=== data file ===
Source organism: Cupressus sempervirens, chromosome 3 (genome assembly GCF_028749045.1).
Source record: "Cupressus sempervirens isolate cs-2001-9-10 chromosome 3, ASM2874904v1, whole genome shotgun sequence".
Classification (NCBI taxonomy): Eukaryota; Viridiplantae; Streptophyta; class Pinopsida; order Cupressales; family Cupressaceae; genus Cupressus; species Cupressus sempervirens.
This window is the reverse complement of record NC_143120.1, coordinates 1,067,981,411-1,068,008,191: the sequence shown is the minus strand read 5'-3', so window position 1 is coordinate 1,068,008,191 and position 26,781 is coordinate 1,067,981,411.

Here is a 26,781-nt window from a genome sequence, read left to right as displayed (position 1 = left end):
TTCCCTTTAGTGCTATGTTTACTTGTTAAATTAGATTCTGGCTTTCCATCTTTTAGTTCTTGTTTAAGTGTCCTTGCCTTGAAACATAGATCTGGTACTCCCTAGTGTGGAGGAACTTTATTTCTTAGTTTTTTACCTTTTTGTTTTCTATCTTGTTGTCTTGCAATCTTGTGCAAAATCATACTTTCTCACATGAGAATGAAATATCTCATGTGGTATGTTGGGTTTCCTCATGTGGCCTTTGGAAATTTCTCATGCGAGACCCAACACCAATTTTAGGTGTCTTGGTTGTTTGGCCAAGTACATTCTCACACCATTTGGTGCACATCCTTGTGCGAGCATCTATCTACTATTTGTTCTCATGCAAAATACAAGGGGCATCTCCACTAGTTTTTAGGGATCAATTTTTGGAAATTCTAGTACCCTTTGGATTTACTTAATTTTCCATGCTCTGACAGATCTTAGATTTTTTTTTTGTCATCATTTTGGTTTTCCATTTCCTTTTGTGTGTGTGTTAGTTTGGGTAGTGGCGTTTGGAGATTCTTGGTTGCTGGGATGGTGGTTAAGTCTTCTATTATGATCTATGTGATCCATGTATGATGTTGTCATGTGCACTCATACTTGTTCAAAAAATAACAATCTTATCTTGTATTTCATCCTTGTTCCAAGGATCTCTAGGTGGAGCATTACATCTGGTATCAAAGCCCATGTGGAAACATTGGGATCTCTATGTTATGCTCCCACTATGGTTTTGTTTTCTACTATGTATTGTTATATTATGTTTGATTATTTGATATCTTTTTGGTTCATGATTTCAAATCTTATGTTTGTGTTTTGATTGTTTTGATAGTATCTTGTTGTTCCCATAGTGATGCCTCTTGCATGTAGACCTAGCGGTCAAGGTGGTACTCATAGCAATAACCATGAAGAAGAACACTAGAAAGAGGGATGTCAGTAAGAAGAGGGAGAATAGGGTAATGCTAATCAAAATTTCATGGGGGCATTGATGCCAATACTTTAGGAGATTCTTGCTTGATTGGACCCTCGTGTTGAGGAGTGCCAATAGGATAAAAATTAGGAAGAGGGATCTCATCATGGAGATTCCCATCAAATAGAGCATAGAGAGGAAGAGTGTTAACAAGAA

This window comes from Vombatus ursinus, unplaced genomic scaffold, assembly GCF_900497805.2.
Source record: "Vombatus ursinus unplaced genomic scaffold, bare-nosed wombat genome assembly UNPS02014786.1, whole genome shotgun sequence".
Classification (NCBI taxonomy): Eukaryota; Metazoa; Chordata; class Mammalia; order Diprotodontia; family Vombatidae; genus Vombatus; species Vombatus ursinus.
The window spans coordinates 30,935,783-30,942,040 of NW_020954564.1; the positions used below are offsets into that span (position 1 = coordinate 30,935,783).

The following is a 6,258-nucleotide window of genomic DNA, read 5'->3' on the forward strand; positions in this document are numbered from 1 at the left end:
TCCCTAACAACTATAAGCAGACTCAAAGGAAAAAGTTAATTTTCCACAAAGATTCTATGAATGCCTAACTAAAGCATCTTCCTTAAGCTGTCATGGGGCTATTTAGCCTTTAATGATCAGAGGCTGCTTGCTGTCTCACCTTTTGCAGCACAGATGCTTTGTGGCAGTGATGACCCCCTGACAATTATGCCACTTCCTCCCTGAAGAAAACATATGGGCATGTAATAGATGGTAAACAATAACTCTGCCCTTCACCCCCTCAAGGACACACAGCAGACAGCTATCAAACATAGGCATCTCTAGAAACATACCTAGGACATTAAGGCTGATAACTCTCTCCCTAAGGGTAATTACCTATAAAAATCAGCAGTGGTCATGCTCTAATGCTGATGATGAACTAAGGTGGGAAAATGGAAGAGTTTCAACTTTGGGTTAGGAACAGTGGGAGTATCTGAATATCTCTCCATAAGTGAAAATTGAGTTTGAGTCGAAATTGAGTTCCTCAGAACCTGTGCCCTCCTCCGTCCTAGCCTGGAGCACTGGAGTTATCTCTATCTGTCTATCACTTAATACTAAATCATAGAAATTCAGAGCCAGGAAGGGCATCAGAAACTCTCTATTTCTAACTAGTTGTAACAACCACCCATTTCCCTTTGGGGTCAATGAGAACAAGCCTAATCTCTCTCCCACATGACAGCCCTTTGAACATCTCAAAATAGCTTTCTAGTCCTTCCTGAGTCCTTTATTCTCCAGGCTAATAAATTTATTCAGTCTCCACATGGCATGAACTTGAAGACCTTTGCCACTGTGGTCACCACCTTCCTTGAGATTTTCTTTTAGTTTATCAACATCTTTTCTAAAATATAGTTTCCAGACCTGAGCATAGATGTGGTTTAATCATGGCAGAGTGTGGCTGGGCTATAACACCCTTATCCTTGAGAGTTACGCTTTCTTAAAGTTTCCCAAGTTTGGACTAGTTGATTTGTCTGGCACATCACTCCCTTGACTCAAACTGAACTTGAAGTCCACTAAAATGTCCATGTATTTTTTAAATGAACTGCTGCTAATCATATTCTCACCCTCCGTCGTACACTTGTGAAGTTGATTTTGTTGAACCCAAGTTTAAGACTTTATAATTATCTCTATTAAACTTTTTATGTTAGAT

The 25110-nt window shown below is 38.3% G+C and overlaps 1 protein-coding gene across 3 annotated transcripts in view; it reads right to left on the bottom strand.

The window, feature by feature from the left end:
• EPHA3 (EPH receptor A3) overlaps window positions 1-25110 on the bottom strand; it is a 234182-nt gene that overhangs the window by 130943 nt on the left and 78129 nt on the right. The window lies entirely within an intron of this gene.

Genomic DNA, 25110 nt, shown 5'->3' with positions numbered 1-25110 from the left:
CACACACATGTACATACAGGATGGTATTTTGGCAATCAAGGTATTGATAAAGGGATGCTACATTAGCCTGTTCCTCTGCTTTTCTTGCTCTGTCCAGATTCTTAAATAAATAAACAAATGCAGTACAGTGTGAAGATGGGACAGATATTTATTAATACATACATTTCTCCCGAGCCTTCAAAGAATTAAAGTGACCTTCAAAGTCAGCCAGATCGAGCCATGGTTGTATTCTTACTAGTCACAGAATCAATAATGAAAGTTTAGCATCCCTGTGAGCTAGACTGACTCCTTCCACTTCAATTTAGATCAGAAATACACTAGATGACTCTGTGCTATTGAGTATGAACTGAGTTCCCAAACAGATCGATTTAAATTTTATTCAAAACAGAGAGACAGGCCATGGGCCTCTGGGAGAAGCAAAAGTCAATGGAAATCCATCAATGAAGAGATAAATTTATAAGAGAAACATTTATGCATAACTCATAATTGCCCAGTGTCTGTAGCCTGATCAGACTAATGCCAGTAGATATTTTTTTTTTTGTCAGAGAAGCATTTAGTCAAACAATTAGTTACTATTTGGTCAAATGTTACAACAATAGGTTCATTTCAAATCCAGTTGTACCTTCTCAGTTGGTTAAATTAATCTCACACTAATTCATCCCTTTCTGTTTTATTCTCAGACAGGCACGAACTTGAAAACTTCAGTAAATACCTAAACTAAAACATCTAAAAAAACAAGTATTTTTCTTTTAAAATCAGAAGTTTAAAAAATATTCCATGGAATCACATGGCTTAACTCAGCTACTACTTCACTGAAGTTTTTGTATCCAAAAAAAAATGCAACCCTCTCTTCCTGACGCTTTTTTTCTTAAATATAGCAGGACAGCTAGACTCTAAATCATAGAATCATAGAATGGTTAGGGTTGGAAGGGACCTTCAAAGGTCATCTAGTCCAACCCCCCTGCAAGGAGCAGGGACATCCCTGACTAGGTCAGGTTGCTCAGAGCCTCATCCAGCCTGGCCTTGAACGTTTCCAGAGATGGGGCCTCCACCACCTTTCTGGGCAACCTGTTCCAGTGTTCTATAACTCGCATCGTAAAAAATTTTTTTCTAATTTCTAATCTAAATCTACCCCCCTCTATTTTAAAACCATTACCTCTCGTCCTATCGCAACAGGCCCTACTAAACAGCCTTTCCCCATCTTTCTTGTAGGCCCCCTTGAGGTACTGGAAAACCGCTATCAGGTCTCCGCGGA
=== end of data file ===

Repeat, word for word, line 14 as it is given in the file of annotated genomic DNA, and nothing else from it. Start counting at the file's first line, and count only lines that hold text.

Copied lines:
The window, feature by feature from the left end: